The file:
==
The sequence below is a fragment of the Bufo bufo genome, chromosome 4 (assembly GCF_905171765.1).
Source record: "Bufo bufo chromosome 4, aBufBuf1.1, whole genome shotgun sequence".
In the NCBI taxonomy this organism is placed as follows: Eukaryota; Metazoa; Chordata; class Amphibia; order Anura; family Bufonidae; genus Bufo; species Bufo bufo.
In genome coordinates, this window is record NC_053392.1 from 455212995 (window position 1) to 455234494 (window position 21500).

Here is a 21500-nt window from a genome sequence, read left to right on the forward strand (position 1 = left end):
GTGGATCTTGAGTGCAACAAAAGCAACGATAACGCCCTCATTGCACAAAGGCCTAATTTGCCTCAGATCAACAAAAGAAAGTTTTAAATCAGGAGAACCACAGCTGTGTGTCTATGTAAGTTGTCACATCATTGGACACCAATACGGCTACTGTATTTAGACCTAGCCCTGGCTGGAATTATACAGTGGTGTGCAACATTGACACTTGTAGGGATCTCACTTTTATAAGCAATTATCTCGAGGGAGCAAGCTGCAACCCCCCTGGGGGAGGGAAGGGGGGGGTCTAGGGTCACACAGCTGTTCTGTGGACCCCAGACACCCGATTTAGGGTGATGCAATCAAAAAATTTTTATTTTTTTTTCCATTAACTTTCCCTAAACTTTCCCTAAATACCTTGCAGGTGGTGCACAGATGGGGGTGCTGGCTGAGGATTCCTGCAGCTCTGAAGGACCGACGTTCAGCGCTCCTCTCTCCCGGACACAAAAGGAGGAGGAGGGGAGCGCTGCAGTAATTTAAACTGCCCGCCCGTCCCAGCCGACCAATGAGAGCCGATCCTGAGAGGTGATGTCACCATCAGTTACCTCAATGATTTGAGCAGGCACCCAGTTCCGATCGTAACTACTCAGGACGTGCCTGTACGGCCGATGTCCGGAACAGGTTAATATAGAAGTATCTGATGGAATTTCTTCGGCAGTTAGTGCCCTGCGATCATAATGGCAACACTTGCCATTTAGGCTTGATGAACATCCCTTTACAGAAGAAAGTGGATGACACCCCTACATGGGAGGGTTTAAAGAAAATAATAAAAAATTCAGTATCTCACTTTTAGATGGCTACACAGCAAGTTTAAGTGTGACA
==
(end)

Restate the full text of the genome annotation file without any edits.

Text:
The sequence below is a fragment of the Bufo bufo genome, chromosome 4 (assembly GCF_905171765.1).
Source record: "Bufo bufo chromosome 4, aBufBuf1.1, whole genome shotgun sequence".
In the NCBI taxonomy this organism is placed as follows: Eukaryota; Metazoa; Chordata; class Amphibia; order Anura; family Bufonidae; genus Bufo; species Bufo bufo.
In genome coordinates, this window is record NC_053392.1 from 455212995 (window position 1) to 455234494 (window position 21500).

Here is a 21500-nt window from a genome sequence, read left to right on the forward strand (position 1 = left end):
GTGGATCTTGAGTGCAACAAAAGCAACGATAACGCCCTCATTGCACAAAGGCCTAATTTGCCTCAGATCAACAAAAGAAAGTTTTAAATCAGGAGAACCACAGCTGTGTGTCTATGTAAGTTGTCACATCATTGGACACCAATACGGCTACTGTATTTAGACCTAGCCCTGGCTGGAATTATACAGTGGTGTGCAACATTGACACTTGTAGGGATCTCACTTTTATAAGCAATTATCTCGAGGGAGCAAGCTGCAACCCCCCTGGGGGAGGGAAGGGGGGGGTCTAGGGTCACACAGCTGTTCTGTGGACCCCAGACACCCGATTTAGGGTGATGCAATCAAAAAATTTTTATTTTTTTTTCCATTAACTTTCCCTAAACTTTCCCTAAATACCTTGCAGGTGGTGCACAGATGGGGGTGCTGGCTGAGGATTCCTGCAGCTCTGAAGGACCGACGTTCAGCGCTCCTCTCTCCCGGACACAAAAGGAGGAGGAGGGGAGCGCTGCAGTAATTTAAACTGCCCGCCCGTCCCAGCCGACCAATGAGAGCCGATCCTGAGAGGTGATGTCACCATCAGTTACCTCAATGATTTGAGCAGGCACCCAGTTCCGATCGTAACTACTCAGGACGTGCCTGTACGGCCGATGTCCGGAACAGGTTAATATAGAAGTATCTGATGGAATTTCTTCGGCAGTTAGTGCCCTGCGATCATAATGGCAACACTTGCCATTTAGGCTTGATGAACATCCCTTTACAGAAGAAAGTGGATGACACCCCTACATGGGAGGGTTTAAAGAAAATAATAAAAAATTCAGTATCTCACTTTTAGATGGCTACACAGCAAGTTTAAGTGTGACA